To tell the full story of how chef Walter el Nagar found success in Los Angeles requires access to a world atlas. The abbreviated version: After bouncing around from kitchens in Italy, Norway, Mexico and here in this town with his Barbershop pop-up, el Nagar officially settled down in August after announcing he had teamed up with Adam Fleischman's AdVantage Restaurant Partners to start Barberia. The brick-and-mortar is scheduled to open in DTLA by spring 2015.
It was an improbable collaboration, considering the duo's first encounter. According to el Nagar, Fleischman made reservations at his Abbot Kinney pop-up and cancelled last minute. "That little accident put everything in motion — and here we are, a step away from having our first restaurant together." All's well that ends well, and as recent pop-up previews of Barberia suggest, it appears as though this story has a happy (and tasty) ending. El Nagar shared a few words about his nomadic journey and what to expect at his new, permanent address.
Squid Ink: What initially attracted you to the pop-up concept?
Walter el Nagar: I decided that it was best to try to open something on my own than to try to change all the bad behaviors in the Italian restaurants in town. For me it was difficult to deal with chefs using heavy cream to finish a risotto, for example. Or restaurateurs that accept precooked pizzas on the menu.
The final goal of the pop-up is to get the chance to experiment and do things your way, with no commitment to anybody besides you. It's great and painful at the same time. But you also get a lot of visibility among potential costumers, investors, press, etc. With Mario Vollera now successfully running his popular pizza joint in Venice [Southend], I started the Barbershop restaurant pop-up series. We have been the first Italians to do something like it in the States.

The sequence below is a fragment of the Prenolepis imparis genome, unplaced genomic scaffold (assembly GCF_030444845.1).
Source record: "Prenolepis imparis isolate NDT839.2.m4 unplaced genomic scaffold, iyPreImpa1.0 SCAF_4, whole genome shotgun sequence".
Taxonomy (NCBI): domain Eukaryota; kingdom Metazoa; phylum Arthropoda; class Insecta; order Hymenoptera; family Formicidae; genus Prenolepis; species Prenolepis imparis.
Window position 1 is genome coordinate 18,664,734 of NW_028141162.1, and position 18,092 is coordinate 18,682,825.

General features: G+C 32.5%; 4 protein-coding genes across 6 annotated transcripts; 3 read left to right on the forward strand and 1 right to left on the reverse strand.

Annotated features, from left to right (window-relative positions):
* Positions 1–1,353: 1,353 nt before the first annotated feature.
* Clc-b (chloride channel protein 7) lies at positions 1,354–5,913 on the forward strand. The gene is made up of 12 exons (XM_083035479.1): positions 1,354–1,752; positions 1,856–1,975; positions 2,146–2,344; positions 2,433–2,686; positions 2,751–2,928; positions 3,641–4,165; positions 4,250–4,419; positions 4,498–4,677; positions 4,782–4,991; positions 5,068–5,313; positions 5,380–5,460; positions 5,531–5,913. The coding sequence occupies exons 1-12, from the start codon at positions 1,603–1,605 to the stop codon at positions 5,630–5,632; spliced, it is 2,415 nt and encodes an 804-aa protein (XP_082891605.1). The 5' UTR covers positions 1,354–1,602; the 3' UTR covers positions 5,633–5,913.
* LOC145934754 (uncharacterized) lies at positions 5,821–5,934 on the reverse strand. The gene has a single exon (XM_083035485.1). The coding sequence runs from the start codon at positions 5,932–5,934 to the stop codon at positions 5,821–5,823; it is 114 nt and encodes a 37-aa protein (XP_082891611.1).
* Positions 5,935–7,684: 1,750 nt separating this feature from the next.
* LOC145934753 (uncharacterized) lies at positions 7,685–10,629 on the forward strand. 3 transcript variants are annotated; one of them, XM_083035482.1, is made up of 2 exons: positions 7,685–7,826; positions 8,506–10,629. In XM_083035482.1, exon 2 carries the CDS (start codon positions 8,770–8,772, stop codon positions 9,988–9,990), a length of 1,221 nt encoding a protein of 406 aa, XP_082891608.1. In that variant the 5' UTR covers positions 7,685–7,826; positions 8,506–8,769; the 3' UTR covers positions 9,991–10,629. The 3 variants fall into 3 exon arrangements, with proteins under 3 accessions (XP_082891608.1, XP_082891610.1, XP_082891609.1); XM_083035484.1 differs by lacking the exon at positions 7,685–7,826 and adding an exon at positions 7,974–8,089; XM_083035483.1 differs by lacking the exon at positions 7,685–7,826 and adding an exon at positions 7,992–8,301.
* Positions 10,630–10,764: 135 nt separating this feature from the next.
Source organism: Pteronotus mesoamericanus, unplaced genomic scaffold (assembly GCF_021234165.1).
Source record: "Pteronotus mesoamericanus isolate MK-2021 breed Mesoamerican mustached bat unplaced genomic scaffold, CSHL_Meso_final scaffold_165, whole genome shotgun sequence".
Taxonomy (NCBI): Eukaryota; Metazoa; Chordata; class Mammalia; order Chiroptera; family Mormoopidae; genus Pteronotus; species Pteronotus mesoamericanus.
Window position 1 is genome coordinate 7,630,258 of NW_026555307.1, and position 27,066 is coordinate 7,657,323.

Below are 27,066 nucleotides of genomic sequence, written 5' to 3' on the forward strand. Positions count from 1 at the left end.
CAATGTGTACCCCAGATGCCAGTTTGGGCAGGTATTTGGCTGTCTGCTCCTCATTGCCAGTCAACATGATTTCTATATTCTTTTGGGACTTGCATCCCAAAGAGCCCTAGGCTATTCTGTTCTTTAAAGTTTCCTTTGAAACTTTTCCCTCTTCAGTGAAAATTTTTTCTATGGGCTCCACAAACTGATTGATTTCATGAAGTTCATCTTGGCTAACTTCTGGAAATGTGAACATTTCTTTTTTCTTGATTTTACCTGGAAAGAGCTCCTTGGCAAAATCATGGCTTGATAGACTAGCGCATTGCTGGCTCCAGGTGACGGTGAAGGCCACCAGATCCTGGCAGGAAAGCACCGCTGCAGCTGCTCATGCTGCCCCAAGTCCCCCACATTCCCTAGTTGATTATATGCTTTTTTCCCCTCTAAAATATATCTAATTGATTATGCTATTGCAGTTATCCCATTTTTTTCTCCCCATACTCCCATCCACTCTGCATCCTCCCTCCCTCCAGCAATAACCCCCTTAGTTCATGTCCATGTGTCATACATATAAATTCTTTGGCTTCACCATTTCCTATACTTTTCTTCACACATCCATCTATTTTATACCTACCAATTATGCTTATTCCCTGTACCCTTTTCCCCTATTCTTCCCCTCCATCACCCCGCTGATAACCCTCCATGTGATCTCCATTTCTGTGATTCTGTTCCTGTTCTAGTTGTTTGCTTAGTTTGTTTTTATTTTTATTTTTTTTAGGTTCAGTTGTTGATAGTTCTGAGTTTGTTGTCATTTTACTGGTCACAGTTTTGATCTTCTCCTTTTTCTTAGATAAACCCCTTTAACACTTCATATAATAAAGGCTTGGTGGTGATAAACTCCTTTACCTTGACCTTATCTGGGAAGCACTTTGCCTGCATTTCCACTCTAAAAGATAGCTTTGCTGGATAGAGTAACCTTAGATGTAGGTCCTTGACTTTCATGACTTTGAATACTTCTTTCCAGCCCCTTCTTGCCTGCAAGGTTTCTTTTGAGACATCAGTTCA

SI: What can we expect at Barberia?
WEN: Barberia is a space for creation, a space of familiarity and surprise, a space scented with new odors and amazing flavors. A countertop facing an open kitchen, an interchange of knowledge between costumers and cooks, craftsmanship showcased in front of your eyes. My ultimate goal with this project is to create a world class Italian restaurant, a destination to come celebrate food and culture. Not too seriously, but rather ironically and joyfully. Lots of seafood and pasta too.
SI: One dish that strikes me as particularly inventive is your "uni sponge." Can you describe it for us?
WEN: There is a concentrated tomato broth on the bottom, then a "1-minute" sponge cake made with Santa Barbara uni, which is deep frozen in liquid nitrogen, then steeped in uni cream. First you eat the frozen uni and then wash everything down with the tomatoe water! Fresh, ocean-y and delicious.
SI: What makes your approach to cooking unique?
WEN: Respect. For myself, for the people that work with me, for the costumers, for the ingredients, for tradition and innovation. That is what I think makes my approach with food different from most of the Italian restaurants in town. I don't consider it bravery to serve contemporary Italian food in L.A.
SI: Because diners here tend to be more adventurous these days?
WEN: L.A. is a perfect place to open a modern restaurant because it's a multicultural melting — the abundance of different flavors and all the influences you can blend in your own cuisine.
SI: What are some of those blends you're currently working with?
WEN: I definitely appreciate Mexican, but I already chose what to discover next: African flavors, starting from [L.A.'s] Little Ethiopia.
SI: How are you able to convey your own discoveries and experiences to the folks you cook for?
WEN: It may be difficult and will take a little longer to explain, but it makes way more sense than serving outdated dishes. Italy has changed in the last 30 years. Now we have so many incredible chefs providing us with great examples of ways to reinterpret our culinary heritage: I chose to follow them.
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